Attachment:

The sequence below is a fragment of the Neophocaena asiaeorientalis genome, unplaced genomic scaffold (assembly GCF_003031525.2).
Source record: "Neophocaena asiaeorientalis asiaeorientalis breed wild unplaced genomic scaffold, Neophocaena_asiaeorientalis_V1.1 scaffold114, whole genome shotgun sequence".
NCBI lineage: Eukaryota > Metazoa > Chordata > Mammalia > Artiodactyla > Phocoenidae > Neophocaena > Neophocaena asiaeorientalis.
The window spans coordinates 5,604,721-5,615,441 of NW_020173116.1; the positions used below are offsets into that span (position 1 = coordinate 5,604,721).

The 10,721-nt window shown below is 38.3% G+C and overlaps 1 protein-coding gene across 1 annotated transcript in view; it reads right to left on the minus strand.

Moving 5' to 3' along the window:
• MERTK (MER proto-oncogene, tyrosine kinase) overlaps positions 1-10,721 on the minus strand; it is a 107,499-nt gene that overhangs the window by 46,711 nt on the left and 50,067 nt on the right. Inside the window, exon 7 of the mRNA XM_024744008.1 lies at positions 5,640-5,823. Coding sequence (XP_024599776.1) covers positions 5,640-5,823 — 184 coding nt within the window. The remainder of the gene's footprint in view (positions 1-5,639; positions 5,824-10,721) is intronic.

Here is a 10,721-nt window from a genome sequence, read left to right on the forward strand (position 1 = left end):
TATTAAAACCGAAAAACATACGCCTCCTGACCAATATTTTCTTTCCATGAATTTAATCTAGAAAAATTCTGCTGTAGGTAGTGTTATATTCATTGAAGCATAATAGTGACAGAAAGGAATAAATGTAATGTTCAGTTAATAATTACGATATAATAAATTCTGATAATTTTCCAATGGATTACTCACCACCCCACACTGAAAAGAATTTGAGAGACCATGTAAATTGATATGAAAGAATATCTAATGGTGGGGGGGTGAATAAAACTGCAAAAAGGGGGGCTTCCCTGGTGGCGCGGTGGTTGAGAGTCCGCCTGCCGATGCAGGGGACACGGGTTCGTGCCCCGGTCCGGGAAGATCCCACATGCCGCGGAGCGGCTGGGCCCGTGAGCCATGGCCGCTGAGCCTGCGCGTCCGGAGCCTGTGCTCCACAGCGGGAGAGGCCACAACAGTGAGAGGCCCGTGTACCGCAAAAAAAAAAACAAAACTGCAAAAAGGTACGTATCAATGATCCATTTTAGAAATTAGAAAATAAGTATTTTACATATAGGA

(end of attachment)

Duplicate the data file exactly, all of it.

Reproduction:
The sequence below is a fragment of the Neophocaena asiaeorientalis genome, unplaced genomic scaffold (assembly GCF_003031525.2).
Source record: "Neophocaena asiaeorientalis asiaeorientalis breed wild unplaced genomic scaffold, Neophocaena_asiaeorientalis_V1.1 scaffold114, whole genome shotgun sequence".
NCBI lineage: Eukaryota > Metazoa > Chordata > Mammalia > Artiodactyla > Phocoenidae > Neophocaena > Neophocaena asiaeorientalis.
The window spans coordinates 5,604,721-5,615,441 of NW_020173116.1; the positions used below are offsets into that span (position 1 = coordinate 5,604,721).

The 10,721-nt window shown below is 38.3% G+C and overlaps 1 protein-coding gene across 1 annotated transcript in view; it reads right to left on the minus strand.

Moving 5' to 3' along the window:
• MERTK (MER proto-oncogene, tyrosine kinase) overlaps positions 1-10,721 on the minus strand; it is a 107,499-nt gene that overhangs the window by 46,711 nt on the left and 50,067 nt on the right. Inside the window, exon 7 of the mRNA XM_024744008.1 lies at positions 5,640-5,823. Coding sequence (XP_024599776.1) covers positions 5,640-5,823 — 184 coding nt within the window. The remainder of the gene's footprint in view (positions 1-5,639; positions 5,824-10,721) is intronic.

Here is a 10,721-nt window from a genome sequence, read left to right on the forward strand (position 1 = left end):
TATTAAAACCGAAAAACATACGCCTCCTGACCAATATTTTCTTTCCATGAATTTAATCTAGAAAAATTCTGCTGTAGGTAGTGTTATATTCATTGAAGCATAATAGTGACAGAAAGGAATAAATGTAATGTTCAGTTAATAATTACGATATAATAAATTCTGATAATTTTCCAATGGATTACTCACCACCCCACACTGAAAAGAATTTGAGAGACCATGTAAATTGATATGAAAGAATATCTAATGGTGGGGGGGTGAATAAAACTGCAAAAAGGGGGGCTTCCCTGGTGGCGCGGTGGTTGAGAGTCCGCCTGCCGATGCAGGGGACACGGGTTCGTGCCCCGGTCCGGGAAGATCCCACATGCCGCGGAGCGGCTGGGCCCGTGAGCCATGGCCGCTGAGCCTGCGCGTCCGGAGCCTGTGCTCCACAGCGGGAGAGGCCACAACAGTGAGAGGCCCGTGTACCGCAAAAAAAAAAACAAAACTGCAAAAAGGTACGTATCAATGATCCATTTTAGAAATTAGAAAATAAGTATTTTACATATAGGA